Walking with Aristotle: Nicomachean Ethics I.9-12

by Peter Saint-Andre


Having mentioned in Nicomachean Ethics I.8 the desirability of external goods such as wealth and reputation, Aristotle naturally moves on to consider the causes of human flourishing. Is fulfillment something that can be learned through training and habituation, or is it a matter of fate or even chance? Well, he says, if flourishing and fulfillment consist in a certain kind of activity (ἐνέργεια), specifically working at the task (ἔργον) of living a complete human life in accordance with inherent thrivings of mind and character, then there must be effort involved. Although this kind of beautifully right (καλός) activity is consistent with human nature, still it needs to be acquired and practiced. This is why we don't say that a child has attained fulfillment: it's necessary to achieve reasonably complete excellence (ἀρετή) of mind and character in a reasonably complete life in order to be truly fulfilled.

But can't the slings and arrows of outrageous fortune throw even a fulfilled person off course? Aristotle introduces the example of Priam, the elderly king of Troy, whose city is destroyed, whose children are killed, and whose people are scattered by the Greek army, as related in Homer's Iliad. Priam seems to have led a blessed life until close to the end, when it all fell apart. This seems to be evidence for the ancient saying "call no man happy until after he has died"; and yet, although Aristotle grants the force of such examples, he also believes that the person who takes life seriously and succeeds at the task of being human will bear misfortune as beautifully and harmoniously as possible, since such a person is not easily dislodged from excellences attained through long years of striving to be good.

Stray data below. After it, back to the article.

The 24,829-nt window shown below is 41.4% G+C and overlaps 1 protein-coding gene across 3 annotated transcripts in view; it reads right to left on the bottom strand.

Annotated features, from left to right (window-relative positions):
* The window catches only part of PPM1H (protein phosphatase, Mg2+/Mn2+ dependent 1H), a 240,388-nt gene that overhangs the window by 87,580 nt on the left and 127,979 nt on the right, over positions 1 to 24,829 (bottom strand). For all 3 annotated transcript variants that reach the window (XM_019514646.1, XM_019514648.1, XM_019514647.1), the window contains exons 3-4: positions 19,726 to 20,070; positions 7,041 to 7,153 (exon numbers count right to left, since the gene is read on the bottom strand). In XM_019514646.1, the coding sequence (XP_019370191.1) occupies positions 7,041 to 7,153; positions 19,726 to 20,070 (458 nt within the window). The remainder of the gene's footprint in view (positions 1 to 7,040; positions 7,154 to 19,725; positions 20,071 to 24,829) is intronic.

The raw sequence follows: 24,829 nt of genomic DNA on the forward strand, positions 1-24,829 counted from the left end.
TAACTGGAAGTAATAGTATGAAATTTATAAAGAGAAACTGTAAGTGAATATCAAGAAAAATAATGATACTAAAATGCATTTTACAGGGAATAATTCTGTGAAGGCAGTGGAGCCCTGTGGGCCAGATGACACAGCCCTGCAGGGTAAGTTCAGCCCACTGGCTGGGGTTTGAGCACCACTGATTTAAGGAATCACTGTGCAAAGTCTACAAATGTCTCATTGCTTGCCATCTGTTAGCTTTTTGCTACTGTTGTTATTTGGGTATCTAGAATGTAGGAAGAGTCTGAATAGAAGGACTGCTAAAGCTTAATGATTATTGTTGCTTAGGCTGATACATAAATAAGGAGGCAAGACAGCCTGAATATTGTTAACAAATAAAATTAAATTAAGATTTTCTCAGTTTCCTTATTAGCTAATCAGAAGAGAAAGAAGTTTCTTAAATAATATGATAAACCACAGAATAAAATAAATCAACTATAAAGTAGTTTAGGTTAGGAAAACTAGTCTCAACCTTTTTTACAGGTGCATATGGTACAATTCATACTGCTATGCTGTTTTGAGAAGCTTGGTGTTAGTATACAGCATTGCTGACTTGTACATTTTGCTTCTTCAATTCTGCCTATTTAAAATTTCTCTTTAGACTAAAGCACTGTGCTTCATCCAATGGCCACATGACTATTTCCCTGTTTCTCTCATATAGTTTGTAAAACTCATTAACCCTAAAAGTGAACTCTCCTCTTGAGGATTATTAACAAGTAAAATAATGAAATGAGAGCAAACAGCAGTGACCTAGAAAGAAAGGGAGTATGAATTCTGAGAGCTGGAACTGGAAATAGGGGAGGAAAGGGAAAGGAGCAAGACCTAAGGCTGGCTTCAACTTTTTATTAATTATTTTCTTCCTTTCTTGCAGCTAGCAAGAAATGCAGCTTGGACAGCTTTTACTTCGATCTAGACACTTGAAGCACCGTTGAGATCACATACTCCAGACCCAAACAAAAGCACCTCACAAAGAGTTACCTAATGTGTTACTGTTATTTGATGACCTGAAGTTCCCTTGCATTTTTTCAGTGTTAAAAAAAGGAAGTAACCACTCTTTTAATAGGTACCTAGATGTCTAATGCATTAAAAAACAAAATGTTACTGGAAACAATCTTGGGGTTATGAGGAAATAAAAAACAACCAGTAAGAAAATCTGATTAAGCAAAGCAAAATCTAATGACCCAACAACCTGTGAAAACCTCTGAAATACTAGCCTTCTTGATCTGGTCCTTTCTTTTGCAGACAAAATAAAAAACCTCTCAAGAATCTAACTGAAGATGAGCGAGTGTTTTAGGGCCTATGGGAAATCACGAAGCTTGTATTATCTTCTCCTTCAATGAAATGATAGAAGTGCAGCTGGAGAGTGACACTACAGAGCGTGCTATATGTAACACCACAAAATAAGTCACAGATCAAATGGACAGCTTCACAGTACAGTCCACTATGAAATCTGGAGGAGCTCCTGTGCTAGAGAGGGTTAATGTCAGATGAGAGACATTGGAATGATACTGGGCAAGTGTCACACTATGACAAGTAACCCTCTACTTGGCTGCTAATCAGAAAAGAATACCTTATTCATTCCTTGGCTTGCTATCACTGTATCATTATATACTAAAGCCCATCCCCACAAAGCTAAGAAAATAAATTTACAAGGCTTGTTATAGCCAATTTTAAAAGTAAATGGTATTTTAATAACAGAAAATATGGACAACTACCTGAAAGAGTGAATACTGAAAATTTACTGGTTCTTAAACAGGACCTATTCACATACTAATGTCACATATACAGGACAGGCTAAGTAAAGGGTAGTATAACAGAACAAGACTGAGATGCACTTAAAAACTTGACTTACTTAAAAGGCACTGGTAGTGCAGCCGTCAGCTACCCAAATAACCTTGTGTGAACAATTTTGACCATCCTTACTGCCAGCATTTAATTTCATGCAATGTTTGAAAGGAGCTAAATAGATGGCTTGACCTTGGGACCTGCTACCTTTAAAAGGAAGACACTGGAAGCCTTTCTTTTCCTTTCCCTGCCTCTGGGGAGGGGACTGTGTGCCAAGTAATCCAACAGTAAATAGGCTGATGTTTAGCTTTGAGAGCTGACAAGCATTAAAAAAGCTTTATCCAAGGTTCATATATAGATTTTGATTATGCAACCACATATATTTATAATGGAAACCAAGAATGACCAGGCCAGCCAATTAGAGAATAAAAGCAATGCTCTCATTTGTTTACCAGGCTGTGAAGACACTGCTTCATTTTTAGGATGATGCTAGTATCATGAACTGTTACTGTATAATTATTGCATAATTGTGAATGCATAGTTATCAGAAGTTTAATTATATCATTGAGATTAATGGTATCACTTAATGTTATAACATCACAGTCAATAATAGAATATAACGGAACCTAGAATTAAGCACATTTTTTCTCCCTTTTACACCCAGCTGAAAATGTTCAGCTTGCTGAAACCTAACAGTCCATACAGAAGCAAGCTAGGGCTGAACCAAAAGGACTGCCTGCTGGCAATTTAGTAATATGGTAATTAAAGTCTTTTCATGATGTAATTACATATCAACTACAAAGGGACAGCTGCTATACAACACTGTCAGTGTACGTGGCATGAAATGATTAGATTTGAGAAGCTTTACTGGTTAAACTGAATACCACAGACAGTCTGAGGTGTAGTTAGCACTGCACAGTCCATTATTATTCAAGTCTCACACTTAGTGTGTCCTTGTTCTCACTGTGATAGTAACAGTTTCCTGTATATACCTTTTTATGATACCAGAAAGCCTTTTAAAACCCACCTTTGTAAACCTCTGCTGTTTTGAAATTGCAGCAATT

Even more importantly, such a person will make serious and beautiful use of whatever gifts of good fortune they are granted, for instance through admirable acts of generosity (more on that virtue when we get to Book IV).

Because excellence of character is acquired, it is also laudable: we praise people for their good deeds and good works, especially if they engage in these activities reliably, since that requires consistent endeavor and thoughtful deliberation throughout life.

By contrast, human fulfillment is not praised but prized: it is even better than virtue, and is thought to be glorious (τιμίων) and divine (θείων). The reason is that a life that fulfills our deepest human capacities and potentials is the complete good and therefore is the source and cause and culmination of all good things; as Aristotle puts it in a striking phrase, it is the completion of everything and complete in every way (1101a18-19).

Here Aristotle ends for the time being his consideration of the nature of eudaimonia. Beginning in I.13 and proceeding all the way through the end of Book V, he will delve deeply into the excellences of character, supplemented by Book VI on the so-called "intellectual virtues" of wisdom and sagacity. So we'll start on the consideration of ἀρετή in the next stretch of our walk with Aristotle.

(Cross-posted at philosopher.coach.)


Peter Saint-Andre > Journal